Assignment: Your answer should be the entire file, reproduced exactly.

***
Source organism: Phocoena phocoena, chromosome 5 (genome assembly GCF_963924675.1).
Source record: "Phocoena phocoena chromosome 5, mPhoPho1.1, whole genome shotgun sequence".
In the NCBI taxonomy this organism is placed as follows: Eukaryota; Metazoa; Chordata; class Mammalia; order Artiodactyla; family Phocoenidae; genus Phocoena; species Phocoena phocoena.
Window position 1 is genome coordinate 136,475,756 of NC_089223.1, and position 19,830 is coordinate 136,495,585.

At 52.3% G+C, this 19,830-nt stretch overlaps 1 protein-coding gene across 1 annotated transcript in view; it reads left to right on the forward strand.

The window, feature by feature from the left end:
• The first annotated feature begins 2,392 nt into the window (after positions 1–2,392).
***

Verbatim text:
Source organism: Phocoena phocoena, chromosome 5 (genome assembly GCF_963924675.1).
Source record: "Phocoena phocoena chromosome 5, mPhoPho1.1, whole genome shotgun sequence".
In the NCBI taxonomy this organism is placed as follows: Eukaryota; Metazoa; Chordata; class Mammalia; order Artiodactyla; family Phocoenidae; genus Phocoena; species Phocoena phocoena.
Window position 1 is genome coordinate 136,475,756 of NC_089223.1, and position 19,830 is coordinate 136,495,585.

At 52.3% G+C, this 19,830-nt stretch overlaps 1 protein-coding gene across 1 annotated transcript in view; it reads left to right on the forward strand.

The window, feature by feature from the left end:
• The first annotated feature begins 2,392 nt into the window (after positions 1–2,392).